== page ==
Intel is preparing to launch the mass production of chips engraved according to its new “Intel 4” node, mentioned for a little over a year. However, this new process is limited to engraving in 7 nm… and not in 4 nm as its name might imply.
Intel knows how to take its burning processes to the core, but it also knows how to step up a gear when the time comes. After having capitalized for years on the 14 nm process (refined many times) then on 10 nm engraving (used since 2019), the brand is now preparing to move on with its node “Intel 4”. Based on a fineness of engraving in 7 nm (and not in 4 nm), the latter should soon be exploited on a large scale.
According to information from DigiTimes, quoted by WCCFTech, Intel is indeed preparing to launch mass production of processors engraved using this new process with a relatively misleading name. Recently, at the IEEE VLSI Symposium, Intel promised that it would soon switch to ” production of a reduced size node to significantly impact the market. Obviously, we are approaching it, the second half of 2022 being now mentioned by DigiTimes.
More performance with equal consumption
According to Intel, switching to this new fineness will allow about 20% more performance at the same consumption, and up to 40% more performance at the same frequency. The use of extreme ultraviolet lithography, a first for Intel, would indeed allow the firm to purely and simply double the density of transistors on its future chips.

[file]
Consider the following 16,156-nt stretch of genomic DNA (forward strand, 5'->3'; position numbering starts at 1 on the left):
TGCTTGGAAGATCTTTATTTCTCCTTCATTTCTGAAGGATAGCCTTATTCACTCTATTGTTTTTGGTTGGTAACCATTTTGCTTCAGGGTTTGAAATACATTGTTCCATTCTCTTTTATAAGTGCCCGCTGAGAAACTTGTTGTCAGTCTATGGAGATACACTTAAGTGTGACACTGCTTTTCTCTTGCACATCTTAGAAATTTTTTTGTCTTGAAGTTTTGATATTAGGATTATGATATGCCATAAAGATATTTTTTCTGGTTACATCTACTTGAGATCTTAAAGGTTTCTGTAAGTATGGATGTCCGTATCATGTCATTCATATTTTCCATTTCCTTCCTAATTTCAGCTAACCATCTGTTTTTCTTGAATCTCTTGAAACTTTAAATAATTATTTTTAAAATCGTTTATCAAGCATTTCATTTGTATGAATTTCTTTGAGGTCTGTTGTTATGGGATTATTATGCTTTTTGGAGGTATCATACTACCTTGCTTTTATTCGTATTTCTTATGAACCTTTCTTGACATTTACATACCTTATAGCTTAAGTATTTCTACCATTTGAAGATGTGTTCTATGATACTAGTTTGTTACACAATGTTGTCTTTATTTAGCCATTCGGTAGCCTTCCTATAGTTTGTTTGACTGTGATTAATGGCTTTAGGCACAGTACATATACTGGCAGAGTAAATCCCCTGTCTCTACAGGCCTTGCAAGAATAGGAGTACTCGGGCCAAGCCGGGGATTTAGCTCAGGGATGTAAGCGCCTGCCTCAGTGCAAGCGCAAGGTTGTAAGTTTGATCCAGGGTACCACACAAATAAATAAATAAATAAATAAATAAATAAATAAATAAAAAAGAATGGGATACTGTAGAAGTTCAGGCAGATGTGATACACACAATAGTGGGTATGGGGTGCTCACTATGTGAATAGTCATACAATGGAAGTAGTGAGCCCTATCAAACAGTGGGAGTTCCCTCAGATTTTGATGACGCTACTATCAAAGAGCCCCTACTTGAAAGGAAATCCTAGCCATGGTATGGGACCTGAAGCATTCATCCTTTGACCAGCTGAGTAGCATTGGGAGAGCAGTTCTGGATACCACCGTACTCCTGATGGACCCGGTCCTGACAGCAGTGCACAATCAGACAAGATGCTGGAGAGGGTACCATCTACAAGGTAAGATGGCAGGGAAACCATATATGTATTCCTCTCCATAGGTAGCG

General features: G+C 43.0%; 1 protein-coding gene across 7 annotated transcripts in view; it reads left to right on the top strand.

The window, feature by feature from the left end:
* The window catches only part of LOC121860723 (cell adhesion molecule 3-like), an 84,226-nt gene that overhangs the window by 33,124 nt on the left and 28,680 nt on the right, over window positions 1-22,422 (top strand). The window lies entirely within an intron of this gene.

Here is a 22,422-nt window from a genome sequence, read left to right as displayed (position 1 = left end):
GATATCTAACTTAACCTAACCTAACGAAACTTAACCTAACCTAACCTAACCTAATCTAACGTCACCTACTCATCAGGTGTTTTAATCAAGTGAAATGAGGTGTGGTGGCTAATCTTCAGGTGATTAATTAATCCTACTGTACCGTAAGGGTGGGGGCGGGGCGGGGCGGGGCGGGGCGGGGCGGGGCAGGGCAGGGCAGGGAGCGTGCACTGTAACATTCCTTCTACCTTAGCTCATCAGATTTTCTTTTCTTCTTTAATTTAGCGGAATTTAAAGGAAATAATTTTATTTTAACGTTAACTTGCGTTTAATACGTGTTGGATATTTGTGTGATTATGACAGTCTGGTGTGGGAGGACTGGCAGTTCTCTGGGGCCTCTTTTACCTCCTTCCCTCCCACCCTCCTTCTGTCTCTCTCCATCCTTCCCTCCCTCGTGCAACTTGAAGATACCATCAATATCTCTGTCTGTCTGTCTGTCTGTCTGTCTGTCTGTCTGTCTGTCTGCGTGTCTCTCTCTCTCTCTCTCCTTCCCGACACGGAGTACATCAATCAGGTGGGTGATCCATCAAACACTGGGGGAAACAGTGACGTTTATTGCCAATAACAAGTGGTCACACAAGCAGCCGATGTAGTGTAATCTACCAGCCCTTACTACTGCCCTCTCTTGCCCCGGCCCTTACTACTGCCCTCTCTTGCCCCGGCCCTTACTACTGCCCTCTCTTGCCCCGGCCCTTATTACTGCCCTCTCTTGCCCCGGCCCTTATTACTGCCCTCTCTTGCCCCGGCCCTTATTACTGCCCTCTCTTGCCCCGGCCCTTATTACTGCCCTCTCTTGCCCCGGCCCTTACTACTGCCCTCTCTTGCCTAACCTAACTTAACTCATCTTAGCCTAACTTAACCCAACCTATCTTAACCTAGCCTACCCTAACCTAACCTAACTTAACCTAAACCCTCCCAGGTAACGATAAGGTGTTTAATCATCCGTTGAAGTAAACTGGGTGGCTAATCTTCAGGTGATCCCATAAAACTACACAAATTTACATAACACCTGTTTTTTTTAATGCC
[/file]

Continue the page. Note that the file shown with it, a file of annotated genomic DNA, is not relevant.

Still according to DigiTimes, Intel would waste no time and would quickly follow up with the introduction of its “Intel 3” node from the second half of 2023. The latter would offer 18% more performance compared to the “Intel 4 expected in the coming months.
Finally, note that Intel will initially use its “Intel 4” process for its 14th generation “Meteor Lake” Core processors. Dedicated to the general public, this range will be the first at Intel to use chiplets on a large scale, but also the “Foveros” 3D stacking technology. While waiting to be able to take advantage of it, the firm will make us wait with its future “Raptor Lake” range: a less ambitious evolution of the current “Alder Lake” chips.
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